Policy Planning Manager

 

 

 

Reviewed By: Parvati Rotherham

Head of Planning

 

 

 

Approved By: Helen Oram

Director Environment and Sustainability

 


Attachment 1

Appendix 1: Intensification Planning Instrument: Financial Contributions Assessment - report to the District Plan Review Subcommittee meeting 7 April 2022

 











                                                                                       0                                                           28 April 2022

Policy, Finance and Strategy Committee

28 March 2022

 

 

 

File: (22/593)

 

 

 

 

Report no: PFSC2022/2/70

 

New Zealand Local Government Funding Agency - draft Statement of Intent 2022-2025 and half year performance results

 

 

 

 

Purpose of Report

1.    The purpose of this report is to provide a review of the draft 2022-2023 Statement of Intent (SOI) for the Local Government Funding Agency (LGFA) as delivered to Council for Council’s consideration. The half year performance results from LGFA are also presented in this report.

 

Recommendations

That the Committee:

(1)   notes and receives the contents of the Local Government Funding Agency (LGFA) draft 2022-2023 Statement of Intent, covering the period up to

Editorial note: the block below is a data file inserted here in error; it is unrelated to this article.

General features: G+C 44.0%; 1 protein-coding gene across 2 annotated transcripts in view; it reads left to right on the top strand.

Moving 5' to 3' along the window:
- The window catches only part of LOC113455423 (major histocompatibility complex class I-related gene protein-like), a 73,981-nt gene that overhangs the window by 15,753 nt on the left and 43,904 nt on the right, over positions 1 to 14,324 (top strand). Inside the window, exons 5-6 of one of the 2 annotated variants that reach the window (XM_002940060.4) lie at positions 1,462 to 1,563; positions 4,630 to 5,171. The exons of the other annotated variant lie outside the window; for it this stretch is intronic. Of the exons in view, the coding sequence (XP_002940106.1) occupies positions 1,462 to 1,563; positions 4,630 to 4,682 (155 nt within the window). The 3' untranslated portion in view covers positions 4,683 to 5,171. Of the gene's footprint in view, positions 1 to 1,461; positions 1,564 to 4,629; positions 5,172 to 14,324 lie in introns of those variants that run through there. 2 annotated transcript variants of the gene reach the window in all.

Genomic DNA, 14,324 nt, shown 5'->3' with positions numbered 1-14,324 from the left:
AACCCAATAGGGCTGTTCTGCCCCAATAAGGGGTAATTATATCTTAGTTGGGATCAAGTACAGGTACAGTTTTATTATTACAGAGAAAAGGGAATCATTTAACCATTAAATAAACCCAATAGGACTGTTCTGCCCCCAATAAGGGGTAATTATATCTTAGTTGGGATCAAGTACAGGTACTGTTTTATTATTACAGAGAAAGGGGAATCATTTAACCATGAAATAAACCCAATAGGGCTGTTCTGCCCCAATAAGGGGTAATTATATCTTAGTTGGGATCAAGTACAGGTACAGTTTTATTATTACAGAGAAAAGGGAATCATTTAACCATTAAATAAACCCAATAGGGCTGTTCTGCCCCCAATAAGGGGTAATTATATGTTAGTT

30 June 2025, attached as Appendix 2 to the report;

 

(2)   notes that officers do not have any suggested changes to the draft Statement of Intent; and

 

(3)   notes and receives the LGFA half year report to 30 December 2021, attached as Appendix 3 to the report.     

 

Background

2.    The LGFA was incorporated on 1 December 2011 with the primary objective of optimising the debt funding terms and conditions for participating local authorities. This includes providing savings in annual interest costs, making longer-term borrowings available and enhancing the certainty of access to debt markets.

3.    The LGFA meets the Local Government Act 2002 (LGA) definition of a Council Controlled Organisation (CCO) and as a shareholder in a CCO, Council must regularly undertake performance monitoring of that organisation to evaluate its contribution to the achievement of Council’s outcomes.

4.    As a CCO, the LGFA must deliver to its shareholders a draft SOI on or before 1 March each year. The LGFA Board must consider any comments from its shareholders in relation to the draft SOI and deliver a final SOI to its shareholders on or before 30 June.

5.    As a shareholder, Council is statutorily required to review the draft SOI and, as soon as is practicable after receiving it to either agree to it or, if it does not agree, to provide feedback with regard to any changes it wishes to be made.  Feedback can be provided either directly to the LGFA Board or through the Shareholders Council before 1 May 2022.

6.    The Shareholders Council comprises five to ten appointees from council shareholders and the Crown. As part of its role, it is required to make recommendations to the shareholders in relation to the draft SOI.

7.    For shareholder councils, the LGFA is focused on:

a.   delivering a strong financial performance;

b.   monitoring asset quality;

c.   enhancing their approach to treasury and risk management; and